Geography 102 week 9 notes
Geography 102 week 9 notes GY 102
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This 5 page Class Notes was uploaded by Elle Notetaker on Friday October 14, 2016. The Class Notes belongs to GY 102 at University of Alabama - Tuscaloosa taught by Lisa Davis in Fall 2016. Since its upload, it has received 5 views. For similar materials see Earth Surface Processes in Geography at University of Alabama - Tuscaloosa.
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Date Created: 10/14/16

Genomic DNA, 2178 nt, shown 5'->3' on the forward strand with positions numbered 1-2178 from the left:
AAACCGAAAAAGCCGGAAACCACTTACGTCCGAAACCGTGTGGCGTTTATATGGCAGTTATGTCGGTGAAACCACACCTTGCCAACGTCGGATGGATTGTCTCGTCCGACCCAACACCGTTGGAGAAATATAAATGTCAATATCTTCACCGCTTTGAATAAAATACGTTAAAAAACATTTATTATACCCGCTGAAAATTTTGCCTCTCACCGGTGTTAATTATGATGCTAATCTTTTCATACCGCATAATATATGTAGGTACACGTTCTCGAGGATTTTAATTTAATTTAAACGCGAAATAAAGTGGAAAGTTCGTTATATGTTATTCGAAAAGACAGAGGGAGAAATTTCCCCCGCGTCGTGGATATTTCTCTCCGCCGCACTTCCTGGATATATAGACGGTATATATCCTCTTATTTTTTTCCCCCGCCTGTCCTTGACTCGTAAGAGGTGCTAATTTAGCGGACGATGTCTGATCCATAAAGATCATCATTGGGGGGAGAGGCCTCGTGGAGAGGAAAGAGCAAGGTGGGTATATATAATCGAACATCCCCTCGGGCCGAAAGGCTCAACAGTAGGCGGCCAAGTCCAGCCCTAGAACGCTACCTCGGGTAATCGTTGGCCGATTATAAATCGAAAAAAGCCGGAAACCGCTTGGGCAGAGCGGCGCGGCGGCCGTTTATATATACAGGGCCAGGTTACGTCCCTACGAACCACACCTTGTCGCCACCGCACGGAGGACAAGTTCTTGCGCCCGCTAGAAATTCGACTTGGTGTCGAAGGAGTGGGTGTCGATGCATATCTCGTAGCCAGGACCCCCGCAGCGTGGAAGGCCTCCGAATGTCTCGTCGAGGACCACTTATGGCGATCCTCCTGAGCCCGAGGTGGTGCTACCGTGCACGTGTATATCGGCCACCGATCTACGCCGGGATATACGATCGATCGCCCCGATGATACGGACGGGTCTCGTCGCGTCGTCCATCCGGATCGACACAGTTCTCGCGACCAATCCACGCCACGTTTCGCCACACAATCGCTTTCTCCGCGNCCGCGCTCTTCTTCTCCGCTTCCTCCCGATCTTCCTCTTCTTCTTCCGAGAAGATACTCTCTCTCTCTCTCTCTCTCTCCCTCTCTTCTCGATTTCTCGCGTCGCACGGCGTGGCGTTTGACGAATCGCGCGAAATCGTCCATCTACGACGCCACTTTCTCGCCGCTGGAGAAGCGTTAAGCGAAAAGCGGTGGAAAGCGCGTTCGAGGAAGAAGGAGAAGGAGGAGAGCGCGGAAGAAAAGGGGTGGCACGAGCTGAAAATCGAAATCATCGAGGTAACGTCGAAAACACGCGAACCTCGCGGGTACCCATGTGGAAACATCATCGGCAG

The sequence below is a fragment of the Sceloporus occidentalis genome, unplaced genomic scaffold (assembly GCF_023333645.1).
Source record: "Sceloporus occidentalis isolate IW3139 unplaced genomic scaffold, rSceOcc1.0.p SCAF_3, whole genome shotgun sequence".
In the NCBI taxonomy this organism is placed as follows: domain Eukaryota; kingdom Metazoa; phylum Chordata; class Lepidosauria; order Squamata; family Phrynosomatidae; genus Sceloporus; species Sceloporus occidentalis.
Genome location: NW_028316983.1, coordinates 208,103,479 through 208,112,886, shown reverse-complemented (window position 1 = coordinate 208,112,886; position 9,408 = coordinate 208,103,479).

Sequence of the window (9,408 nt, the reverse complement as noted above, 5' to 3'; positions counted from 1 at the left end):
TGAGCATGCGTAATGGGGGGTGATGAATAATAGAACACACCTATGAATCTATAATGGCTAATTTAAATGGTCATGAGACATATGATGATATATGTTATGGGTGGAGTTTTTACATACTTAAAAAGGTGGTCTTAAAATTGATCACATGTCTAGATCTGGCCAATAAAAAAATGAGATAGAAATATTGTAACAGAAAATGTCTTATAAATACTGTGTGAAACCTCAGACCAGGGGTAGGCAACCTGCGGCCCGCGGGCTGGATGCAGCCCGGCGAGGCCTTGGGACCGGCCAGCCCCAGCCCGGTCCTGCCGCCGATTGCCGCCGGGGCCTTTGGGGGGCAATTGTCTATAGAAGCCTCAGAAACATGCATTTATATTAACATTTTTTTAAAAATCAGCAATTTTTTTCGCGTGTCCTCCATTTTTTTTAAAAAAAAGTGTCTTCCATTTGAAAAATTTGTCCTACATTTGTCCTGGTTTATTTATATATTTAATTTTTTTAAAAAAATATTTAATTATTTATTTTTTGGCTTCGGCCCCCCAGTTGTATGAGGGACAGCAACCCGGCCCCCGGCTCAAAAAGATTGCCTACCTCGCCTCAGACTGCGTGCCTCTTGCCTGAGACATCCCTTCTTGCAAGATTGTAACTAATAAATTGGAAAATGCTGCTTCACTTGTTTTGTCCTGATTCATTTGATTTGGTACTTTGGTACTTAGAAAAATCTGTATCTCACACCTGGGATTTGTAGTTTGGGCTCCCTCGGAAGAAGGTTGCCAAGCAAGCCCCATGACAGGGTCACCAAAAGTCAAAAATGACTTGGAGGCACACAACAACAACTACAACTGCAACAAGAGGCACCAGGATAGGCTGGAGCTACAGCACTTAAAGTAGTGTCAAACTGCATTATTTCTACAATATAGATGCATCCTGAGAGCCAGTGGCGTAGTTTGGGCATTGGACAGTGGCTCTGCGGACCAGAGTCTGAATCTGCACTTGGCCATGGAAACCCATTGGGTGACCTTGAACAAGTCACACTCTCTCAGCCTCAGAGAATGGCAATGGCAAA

GY 102 week 8 10/11/16 Components of the hydrologic cycle include surface and subsurface processes including infiltration, runoff, and related factors; watershed, and how spatial scale and drainage divides determine watershed boundaries. River basics. a. definition: Fluvial water- actively flowing, channelized water. It can connect to lakes. Water quantity and Tectonic processes can change long-term- they change elevations. Human activities can also cause fluctuations in rivers- compacting ground, removing vegetation, etc. change the amount of sediment, timing of water deliveries and the amount of sediment in the river. Rivers… i. Transport water, ii. sediment (from hills, river bank) also stores sediment in flood banks, iii. shape the landscape- valleys, floodplain. II. Basic components of River Systems a. Watershed- rivers in the US are managed based on watersheds, or the area that catches precipitation and drains it to a river. What happens to the land happens to the river. Drainage divides are topographic barriers that separate water going to different rivers. Stream water flows across the ground to find a river- this is runoff and is important. The dendritic water pattern, in which the water flow looks like a tree, is very common in wet climates. Drainage patterns develop according to geography. Drainage divides can be hills or mountains, and water follows the slope. Watersheds are scalable- you can look at the water that goes into just a stream or the entire river. th MARS: Mobile-Alabama River Systhm is the 4 biggest watershed in the US by flow volume and the 6 biggest river system in the US b. Channel- where the water’s flowing. Characterized by size & shape. Width & avg. depth are measured to determine how much water the channel holds. i. Shape- helps to determine the discharge (the amount and rate of flow at a place ex. 550 ft^3/s). Also the sediment load is measured, which affects the shape. Gradient, or longitudinal profile, is the elevation of the channel bed. ii. Watershed management and characterizing discharge. rate and volume of water moving past a point are measured in ft^3/s or cm^3/s. Continuity equation: Q=WDV. Q is discharge. Width, depth, velocity. WD grouped as A(cross sectional area) to make q=av. Stage is the height of the water above the channel bed. As flow goes up, so does the stage. Bank-full stage is when the stage is the highest it can get before the channel floods. iii. Rating curve- relates stage water to discharge. Lets you estimate the discharge using past records. If the water is at a height that hasn’t been measured before, you can estimate the discharge using the curve. Flood prediction involves predicting the timing and amount of discharge and the frequency based on probability theory. Frequency of flooding in the past can indicate the amount of flooding in the future. Flood recurrence interval is the chance a flood of particular size will occur in a given year; also expresses the avg frequency of flood of a certain size. Use the flood history to predict it. Uses the history of discharge change at one location/cross section and is based on the rating curve there (10 yr min for rating curve). Ri(recurrence interval)=(N+1)/R n=# years of discharge data, r = Rank of flood size. 100 yr flood, 50 yr flood, etc. 100yr flood- this place floods on avg every 100 years. Could be 10ft^3/s or 50,000ft^3/s. recurrence interval doesn’t indicate size of flood, just the frequency. 100yr flood = 1% flood: risk is the same every year even if it happened last year. There’s a relationship between the frequency and magnitude of floods. Greater frequency = smaller magnitude. Less frequent= larger magnitude. Randomness is a problem- probability doesn’t deal with the change. Flood prediction: probabilities. Probability (any given year)=1/Ri Randomness creates error in flood prediction. There’s virtually no data on extreme floods- equipment is wiped out. This can cause issues like 500/100 yr flood happening in the same place in successive years. Extreme events are poorly represented in stage/discharge and meteorological records. Oldest records are probably 50 yrs in most places. Management issues: FEMA uses the recurrence issues, which is why we use RI. Create floodplain maps and make people buy flood insurance. 10/13/16 thurs. Gy1012 Storm Hydrographs are used when flooding is imminent. Meteorologists predict how much water will be produced, hydrologists find out what will happen to the flow- where will it go, how fast, where will the discharge rise, and how fast? Hydrographs show the change in discharge/stage over x time. Hydrographs can be for various time periods. Parts of a hydrograph: -rising limb (when discharge increases due to increased runoff. Precipitation has been happening) -falling limb (discharge begins to decrease because precipitation has stopped.) -Lag time (time between the precipitation beginning and the peak, or highest, discharge. Lag time varies a lot.) Climate can affect when an area has peak discharge seasonally. a) Shape of hydrograph is determined by a. Storm characteristics, including intensity and duration. If there is high intensity, the runoff will increase quickly, as will discharge. With high duration events, it can be a slow, steady rise in discharge with high lag time. b. Watershed characteristics, including the size, shape, and land use. The time it takes for water to move to the river is important, as is the distance the water has to move. If the watershed is elongated, water has to move farther than if the watershed is compact- topography plays a big role. Infiltration and impervious surfaces are very important. Impervious surfaces can increase flood risk- every developed country has this as an issue. The runoff happens faster and in larger amounts. Groundwater Groundwater is water in the subsurface. Most places can store at least some water for some time. A. Zones of water a. Surface-infiltration b. Unsaturated zone-soil moisture. There is water, but not all the pore space is filled. c. Saturated zone-groundwater/water table- between the soil layers, it can be in rock bodies, limestone, and other carbonate rocks (carbonate rocks are prone to dissolution, which creates cavities for water to stay in. The water table is the boundary between the saturated and unsaturated zones. Water table is not always totally flat; it can change based on soil characteristics and saturation. B. Aquifer Systems- Saturated Zones. a. Aquifer: a rock body that can hold or transport water and is permeable; there are different types. Unconfined Aquifer is exposed to the surface by sediment. They replenish easily. The water going into an aquifer is recharge. Confined Aquifers or artesian wells/aquifers have an impermeable layer above (sometimes below as well) where water can’t get through. Mineral clay often forms an impermeable layer. Confined aquifers are less prone to contamination, but the recharge zone is limited and smaller than an unconfined aquifer. The Ugalala aquifer was once one of the biggest aquifers in the US, and was one of the largest naturally occurring aquifers, created by melting glaciers. C. Surface Water and Groundwater Connections a. Gaining streams, like the Black Warrior and Cahaba rivers get some flow from groundwater. Baseflow is what comes from groundwater. Frequent in temperate or warm, wet climates. b. Losing streams provide water to the groundwater system. These are more typical in arid and semi arid climates and frequently don’t have much water/flow. D. Groundwater Quantity Issues a. Reduction in recharge- climates growing dryer or people start taking out more water b. Accelerated withdrawal- if people take more than goes in c. Aquifer mining d. Exhaustion of fossil water- it can’t be replaced under current climate conditions. Water you use is used. Ex: ogalala aquifer. e. Decrease in GW quantity causes: drawdown- use lowers the water table, which increases the price to get the water. Cone of depression- over time, the water table in that area lowers and you have to relocate the well. The cone of depression also causes surface subsidence, making the ground surface sink in on itself. The space that had been occupied by water is no longer there. E. Quality issues a. Contamination- chemical spills or radioactive materials that come in contact with water are divided into point and nonpoint sources. i. Point sources are where the origin point is easily identified- if there is cadmium (unusual in nature, but a major battery ingredient) in water, it might be traced to a battery factory. These are fairly easily dealt with. ii. Non-Point sources have many potential sources. Ex. E. coli can get in through birds hanging out in a lake, people not picking up after pets, or farms. Nutrients (primarily Nitrogen and Phosphorus) are 2 of the 3 major pollutants of the U.S.’s rivers, used as fertilizers for agriculture and cause algae blooms and dead zones. Sediments ruin habitats for some organisms. They run into rivers. *On the test: The opposite of an aquifer is an Aquaclude- a rock body that won’t hold water because it has low permeability. Discharge: Q=AV. Calculate Q, calculate & interpret flood recurrence interval, read & interpret parts of a storm hydrograph, determine the shape of a hydrograph.